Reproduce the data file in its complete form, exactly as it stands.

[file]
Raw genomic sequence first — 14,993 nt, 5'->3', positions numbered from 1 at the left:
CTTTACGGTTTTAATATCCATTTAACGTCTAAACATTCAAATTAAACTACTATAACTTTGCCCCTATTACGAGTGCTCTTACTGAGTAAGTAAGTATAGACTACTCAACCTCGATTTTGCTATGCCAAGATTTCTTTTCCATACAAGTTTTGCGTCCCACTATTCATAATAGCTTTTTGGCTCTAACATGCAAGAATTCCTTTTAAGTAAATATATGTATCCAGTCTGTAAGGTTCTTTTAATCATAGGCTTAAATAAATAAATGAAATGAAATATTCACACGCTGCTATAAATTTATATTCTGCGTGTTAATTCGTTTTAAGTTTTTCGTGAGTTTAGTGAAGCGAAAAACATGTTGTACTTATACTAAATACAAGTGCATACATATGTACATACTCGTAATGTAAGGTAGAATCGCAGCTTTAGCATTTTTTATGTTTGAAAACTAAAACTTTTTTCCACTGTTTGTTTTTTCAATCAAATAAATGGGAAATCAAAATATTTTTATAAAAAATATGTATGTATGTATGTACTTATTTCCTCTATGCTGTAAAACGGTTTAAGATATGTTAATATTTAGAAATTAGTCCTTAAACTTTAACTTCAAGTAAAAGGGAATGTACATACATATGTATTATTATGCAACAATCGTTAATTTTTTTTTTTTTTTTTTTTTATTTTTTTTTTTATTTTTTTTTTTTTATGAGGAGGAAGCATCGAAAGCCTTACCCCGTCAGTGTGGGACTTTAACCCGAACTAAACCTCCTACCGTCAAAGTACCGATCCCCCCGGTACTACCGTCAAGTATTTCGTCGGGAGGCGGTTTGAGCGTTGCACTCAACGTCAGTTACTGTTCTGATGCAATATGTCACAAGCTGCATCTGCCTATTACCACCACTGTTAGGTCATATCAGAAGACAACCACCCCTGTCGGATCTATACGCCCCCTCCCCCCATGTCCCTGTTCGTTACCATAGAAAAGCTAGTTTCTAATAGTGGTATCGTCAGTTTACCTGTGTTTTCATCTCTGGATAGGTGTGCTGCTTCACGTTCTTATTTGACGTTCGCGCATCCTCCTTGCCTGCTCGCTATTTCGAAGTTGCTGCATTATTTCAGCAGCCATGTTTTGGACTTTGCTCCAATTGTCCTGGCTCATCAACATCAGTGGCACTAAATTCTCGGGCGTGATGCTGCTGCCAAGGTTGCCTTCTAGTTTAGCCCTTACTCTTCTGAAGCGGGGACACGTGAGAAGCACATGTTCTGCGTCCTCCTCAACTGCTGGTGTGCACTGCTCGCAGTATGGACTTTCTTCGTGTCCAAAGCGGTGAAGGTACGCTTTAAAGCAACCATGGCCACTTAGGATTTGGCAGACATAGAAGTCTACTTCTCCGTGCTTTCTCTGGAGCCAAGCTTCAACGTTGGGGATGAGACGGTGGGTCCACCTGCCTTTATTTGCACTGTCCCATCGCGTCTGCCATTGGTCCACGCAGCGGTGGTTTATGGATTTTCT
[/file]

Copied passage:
Raw genomic sequence first — 14,993 nt, 5'->3', positions numbered from 1 at the left:
CTTTACGGTTTTAATATCCATTTAACGTCTAAACATTCAAATTAAACTACTATAACTTTGCCCCTATTACGAGTGCTCTTACTGAGTAAGTAAGTATAGACTACTCAACCTCGATTTTGCTATGCCAAGATTTCTTTTCCATACAAGTTTTGCGTCCCACTATTCATAATAGCTTTTTGGCTCTAACATGCAAGAATTCCTTTTAAGTAAATATATGTATCCAGTCTGTAAGGTTCTTTTAATCATAGGCTTAAATAAATAAATGAAATGAAATATTCACACGCTGCTATAAATTTATATTCTGCGTGTTAATTCGTTTTAAGTTTTTCGTGAGTTTAGTGAAGCGAAAAACATGTTGTACTTATACTAAATACAAGTGCATACATATGTACATACTCGTAATGTAAGGTAGAATCGCAGCTTTAGCATTTTTTATGTTTGAAAACTAAAACTTTTTTCCACTGTTTGTTTTTTCAATCAAATAAATGGGAAATCAAAATATTTTTATAAAAAATATGTATGTATGTATGTACTTATTTCCTCTATGCTGTAAAACGGTTTAAGATATGTTAATATTTAGAAATTAGTCCTTAAACTTTAACTTCAAGTAAAAGGGAATGTACATACATATGTATTATTATGCAACAATCGTTAATTTTTTTTTTTTTTTTTTTTTATTTTTTTTTTTATTTTTTTTTTTTTATGAGGAGGAAGCATCGAAAGCCTTACCCCGTCAGTGTGGGACTTTAACCCGAACTAAACCTCCTACCGTCAAAGTACCGATCCCCCCGGTACTACCGTCAAGTATTTCGTCGGGAGGCGGTTTGAGCGTTGCACTCAACGTCAGTTACTGTTCTGATGCAATATGTCACAAGCTGCATCTGCCTATTACCACCACTGTTAGGTCATATCAGAAGACAACCACCCCTGTCGGATCTATACGCCCCCTCCCCCCATGTCCCTGTTCGTTACCATAGAAAAGCTAGTTTCTAATAGTGGTATCGTCAGTTTACCTGTGTTTTCATCTCTGGATAGGTGTGCTGCTTCACGTTCTTATTTGACGTTCGCGCATCCTCCTTGCCTGCTCGCTATTTCGAAGTTGCTGCATTATTTCAGCAGCCATGTTTTGGACTTTGCTCCAATTGTCCTGGCTCATCAACATCAGTGGCACTAAATTCTCGGGCGTGATGCTGCTGCCAAGGTTGCCTTCTAGTTTAGCCCTTACTCTTCTGAAGCGGGGACACGTGAGAAGCACATGTTCTGCGTCCTCCTCAACTGCTGGTGTGCACTGCTCGCAGTATGGACTTTCTTCGTGTCCAAAGCGGTGAAGGTACGCTTTAAAGCAACCATGGCCACTTAGGATTTGGCAGACATAGAAGTCTACTTCTCCGTGCTTTCTCTGGAGCCAAGCTTCAACGTTGGGGATGAGACGGTGGGTCCACCTGCCTTTATTTGCACTGTCCCATCGCGTCTGCCATTGGTCCACGCAGCGGTGGTTTATGGATTTTCT